The housing deficit in the country is estimated to be more than 1.5 million units and growing by the day.
This unfortunate situation has given landlords a field day to be charging exorbitant rents. In spite of the law that prevails on them to desist from charging more than a year’s rent advance, the forces of demand and supply have made it virtually impossible for the state to enforce that law.
It is against this background and more that governments have, over the years, made it a point to put up affordable houses to bridge the gap and ensure that middle and lower-income earners, in particular, have roofs over their heads.
That desire began with the Acheampong regime, which built hundreds of houses at Dansoman in Accra, considered one of the biggest housing estates in the West African sub-region.
The Rawlings era also saw the construction of SSNIT flats at Dansoman, Adentan and Sakumono, which also got thousands of families moving in for shelter.
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In the Kufuor era, the effort went nationwide with what gave birth to the word ‘affordable’ for housing projects.
Examples of such projects include the Borteyman and the Kpone housing projects in the Greater Accra Region; Asokore-Mampong in the Ashanti Region, Koforidua in the Eastern Region, Tamale in the Northern Region and Wa in the Upper West Region, all initiated by the former President’s administration.
Just a couple of years ago, the Mahama administration also inaugurated 1,500 housing units, known as the Saglemi Project, near Tsopoli in the Ningo-Prampram District in the Great Accra Region.
Unlike the others, the Saglemi houses and those built under the Kufuor administration are yet to be occupied.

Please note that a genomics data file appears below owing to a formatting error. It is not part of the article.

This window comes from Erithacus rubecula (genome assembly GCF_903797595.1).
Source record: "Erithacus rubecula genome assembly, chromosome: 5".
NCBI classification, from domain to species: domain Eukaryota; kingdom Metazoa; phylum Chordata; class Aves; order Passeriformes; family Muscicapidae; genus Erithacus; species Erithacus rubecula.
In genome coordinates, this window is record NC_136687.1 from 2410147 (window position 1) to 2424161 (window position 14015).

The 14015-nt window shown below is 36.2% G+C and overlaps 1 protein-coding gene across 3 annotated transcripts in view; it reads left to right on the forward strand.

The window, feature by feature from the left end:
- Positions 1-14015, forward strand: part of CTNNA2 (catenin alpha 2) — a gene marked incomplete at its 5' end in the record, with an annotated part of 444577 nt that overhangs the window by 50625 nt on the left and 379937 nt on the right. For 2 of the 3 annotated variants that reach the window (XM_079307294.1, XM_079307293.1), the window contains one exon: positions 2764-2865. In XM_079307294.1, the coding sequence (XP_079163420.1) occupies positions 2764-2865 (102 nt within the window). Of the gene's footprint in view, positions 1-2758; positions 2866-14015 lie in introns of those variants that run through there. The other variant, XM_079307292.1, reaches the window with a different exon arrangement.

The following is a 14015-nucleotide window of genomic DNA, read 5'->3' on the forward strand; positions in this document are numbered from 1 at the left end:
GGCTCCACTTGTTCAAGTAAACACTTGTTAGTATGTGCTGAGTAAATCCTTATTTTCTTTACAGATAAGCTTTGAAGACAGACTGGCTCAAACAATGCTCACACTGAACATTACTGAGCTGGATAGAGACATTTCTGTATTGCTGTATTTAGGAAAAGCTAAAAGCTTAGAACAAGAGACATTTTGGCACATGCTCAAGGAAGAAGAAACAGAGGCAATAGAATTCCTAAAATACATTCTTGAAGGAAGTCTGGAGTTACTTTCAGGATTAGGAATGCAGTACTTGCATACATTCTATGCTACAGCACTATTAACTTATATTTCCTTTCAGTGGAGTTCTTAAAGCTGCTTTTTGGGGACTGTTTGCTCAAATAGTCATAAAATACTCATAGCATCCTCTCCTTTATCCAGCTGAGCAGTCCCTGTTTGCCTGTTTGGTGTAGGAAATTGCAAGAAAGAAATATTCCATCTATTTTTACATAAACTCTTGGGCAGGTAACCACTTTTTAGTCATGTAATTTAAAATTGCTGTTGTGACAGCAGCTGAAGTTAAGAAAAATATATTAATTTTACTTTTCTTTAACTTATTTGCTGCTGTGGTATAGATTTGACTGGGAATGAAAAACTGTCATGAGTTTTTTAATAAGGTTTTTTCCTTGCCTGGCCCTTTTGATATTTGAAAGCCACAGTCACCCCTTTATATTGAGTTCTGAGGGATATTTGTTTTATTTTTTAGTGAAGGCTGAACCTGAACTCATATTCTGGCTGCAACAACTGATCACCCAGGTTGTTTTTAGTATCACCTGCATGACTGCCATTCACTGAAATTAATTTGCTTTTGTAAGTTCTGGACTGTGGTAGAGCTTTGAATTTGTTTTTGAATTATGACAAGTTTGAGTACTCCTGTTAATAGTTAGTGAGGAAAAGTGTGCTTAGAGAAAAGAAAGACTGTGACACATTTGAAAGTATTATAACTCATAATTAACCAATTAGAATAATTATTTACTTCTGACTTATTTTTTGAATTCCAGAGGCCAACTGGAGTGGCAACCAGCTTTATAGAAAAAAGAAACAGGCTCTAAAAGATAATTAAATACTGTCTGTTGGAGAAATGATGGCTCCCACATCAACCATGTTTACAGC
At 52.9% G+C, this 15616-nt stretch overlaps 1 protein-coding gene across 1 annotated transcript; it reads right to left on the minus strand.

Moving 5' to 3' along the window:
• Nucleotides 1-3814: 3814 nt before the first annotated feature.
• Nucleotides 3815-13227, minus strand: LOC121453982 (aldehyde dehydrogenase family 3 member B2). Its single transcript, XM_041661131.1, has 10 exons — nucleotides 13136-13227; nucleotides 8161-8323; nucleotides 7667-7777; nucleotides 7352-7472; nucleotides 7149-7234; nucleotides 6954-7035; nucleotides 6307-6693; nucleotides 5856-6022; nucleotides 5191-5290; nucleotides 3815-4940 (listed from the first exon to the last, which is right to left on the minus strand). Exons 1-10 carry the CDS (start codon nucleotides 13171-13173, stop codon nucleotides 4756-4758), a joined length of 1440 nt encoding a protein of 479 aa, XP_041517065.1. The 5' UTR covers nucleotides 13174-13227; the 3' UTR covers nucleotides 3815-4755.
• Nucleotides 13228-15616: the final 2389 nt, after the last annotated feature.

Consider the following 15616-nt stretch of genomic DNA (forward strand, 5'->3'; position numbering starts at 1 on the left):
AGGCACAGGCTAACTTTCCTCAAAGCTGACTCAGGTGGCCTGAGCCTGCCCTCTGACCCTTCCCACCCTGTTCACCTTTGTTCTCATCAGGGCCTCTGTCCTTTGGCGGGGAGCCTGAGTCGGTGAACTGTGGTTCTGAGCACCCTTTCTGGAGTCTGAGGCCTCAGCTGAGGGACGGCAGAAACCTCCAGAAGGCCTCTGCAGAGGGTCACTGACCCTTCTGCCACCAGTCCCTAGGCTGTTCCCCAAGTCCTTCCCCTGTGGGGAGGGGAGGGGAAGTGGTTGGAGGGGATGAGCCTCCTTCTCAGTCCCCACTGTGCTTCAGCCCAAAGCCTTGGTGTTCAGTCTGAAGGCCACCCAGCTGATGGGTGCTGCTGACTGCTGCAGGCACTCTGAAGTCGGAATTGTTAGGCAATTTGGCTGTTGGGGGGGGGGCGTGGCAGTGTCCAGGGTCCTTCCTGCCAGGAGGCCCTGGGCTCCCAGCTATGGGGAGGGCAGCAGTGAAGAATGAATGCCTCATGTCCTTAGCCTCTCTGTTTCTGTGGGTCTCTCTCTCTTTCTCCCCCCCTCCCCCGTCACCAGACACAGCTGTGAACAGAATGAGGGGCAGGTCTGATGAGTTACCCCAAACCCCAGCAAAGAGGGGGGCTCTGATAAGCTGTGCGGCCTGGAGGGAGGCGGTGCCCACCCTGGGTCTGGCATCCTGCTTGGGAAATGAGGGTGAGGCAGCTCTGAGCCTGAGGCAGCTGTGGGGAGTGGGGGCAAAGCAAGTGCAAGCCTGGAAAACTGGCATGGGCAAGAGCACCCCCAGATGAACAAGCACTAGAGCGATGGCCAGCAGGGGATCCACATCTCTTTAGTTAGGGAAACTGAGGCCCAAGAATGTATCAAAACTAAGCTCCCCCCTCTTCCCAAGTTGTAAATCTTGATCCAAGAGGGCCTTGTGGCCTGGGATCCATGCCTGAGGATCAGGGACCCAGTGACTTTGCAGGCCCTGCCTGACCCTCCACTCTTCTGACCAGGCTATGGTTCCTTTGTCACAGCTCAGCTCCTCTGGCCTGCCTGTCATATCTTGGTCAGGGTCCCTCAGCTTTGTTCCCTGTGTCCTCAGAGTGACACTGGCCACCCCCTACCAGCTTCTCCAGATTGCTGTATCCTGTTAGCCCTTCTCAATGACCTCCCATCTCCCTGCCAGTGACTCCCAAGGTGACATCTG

To a large extent, most, if not all of the units have been completed. The finishing touches should, therefore, not cost anything much to provide accommodation for some people.
This, the Graphic Business finds not just strange but also highly unfortunate, particularly at a time when the housing gap is widening at a faster pace.
We are also utterly surprised that we sit back and look at millions of Ghana cedis go waste, while the people for whom the project was executed wallow in their present state, leaving them at the mercy of landlords who are simply being exploitative.
The fate of the Saglemi Housing Project, executed at $180 million, is not different from that of other state housing schemes in different parts of the country that have either been abandoned or are being worked on at a snail’s pace.
We wonder what reasons there are for the inability of the present government to complete these projects to house the masses.
It is our hope that the government is not considering the project as one of its predecessor, for which reason it is refusing to complete it to have many move in.
We think that should the government make it a priority, those housing units can be completed within the next couple of years and sold out to those genuinely in need to close the housing gap. — GB